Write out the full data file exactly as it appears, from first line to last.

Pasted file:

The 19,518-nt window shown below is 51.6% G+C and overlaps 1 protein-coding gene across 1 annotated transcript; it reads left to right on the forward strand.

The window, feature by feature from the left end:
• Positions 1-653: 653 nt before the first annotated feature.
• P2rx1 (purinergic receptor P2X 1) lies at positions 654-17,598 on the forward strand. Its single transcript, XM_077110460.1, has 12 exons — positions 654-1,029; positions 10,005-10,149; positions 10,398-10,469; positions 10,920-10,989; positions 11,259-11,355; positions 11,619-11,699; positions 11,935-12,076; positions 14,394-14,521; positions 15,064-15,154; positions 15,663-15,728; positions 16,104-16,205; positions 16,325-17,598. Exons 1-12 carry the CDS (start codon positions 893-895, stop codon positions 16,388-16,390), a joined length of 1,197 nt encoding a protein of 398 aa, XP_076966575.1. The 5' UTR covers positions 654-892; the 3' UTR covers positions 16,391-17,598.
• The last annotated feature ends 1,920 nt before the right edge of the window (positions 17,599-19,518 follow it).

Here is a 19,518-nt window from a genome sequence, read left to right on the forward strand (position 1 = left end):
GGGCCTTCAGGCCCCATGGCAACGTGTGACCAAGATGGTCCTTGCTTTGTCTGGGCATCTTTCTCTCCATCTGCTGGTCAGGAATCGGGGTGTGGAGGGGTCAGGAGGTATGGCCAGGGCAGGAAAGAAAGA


The 19,518-nt window shown below is 51.6% G+C and overlaps 1 protein-coding gene across 1 annotated transcript; it reads left to right on the forward strand.

The window, feature by feature from the left end:
• Positions 1-653: 653 nt before the first annotated feature.
• P2rx1 (purinergic receptor P2X 1) lies at positions 654-17,598 on the forward strand. Its single transcript, XM_077110460.1, has 12 exons — positions 654-1,029; positions 10,005-10,149; positions 10,398-10,469; positions 10,920-10,989; positions 11,259-11,355; positions 11,619-11,699; positions 11,935-12,076; positions 14,394-14,521; positions 15,064-15,154; positions 15,663-15,728; positions 16,104-16,205; positions 16,325-17,598. Exons 1-12 carry the CDS (start codon positions 893-895, stop codon positions 16,388-16,390), a joined length of 1,197 nt encoding a protein of 398 aa, XP_076966575.1. The 5' UTR covers positions 654-892; the 3' UTR covers positions 16,391-17,598.
• The last annotated feature ends 1,920 nt before the right edge of the window (positions 17,599-19,518 follow it).

Here is a 19,518-nt window from a genome sequence, read left to right on the forward strand (position 1 = left end):
GGGCCTTCAGGCCCCATGGCAACGTGTGACCAAGATGGTCCTTGCTTTGTCTGGGCATCTTTCTCTCCATCTGCTGGTCAGGAATCGGGGTGTGGAGGGGTCAGGAGGTATGGCCAGGGCAGGAAAGAAAGA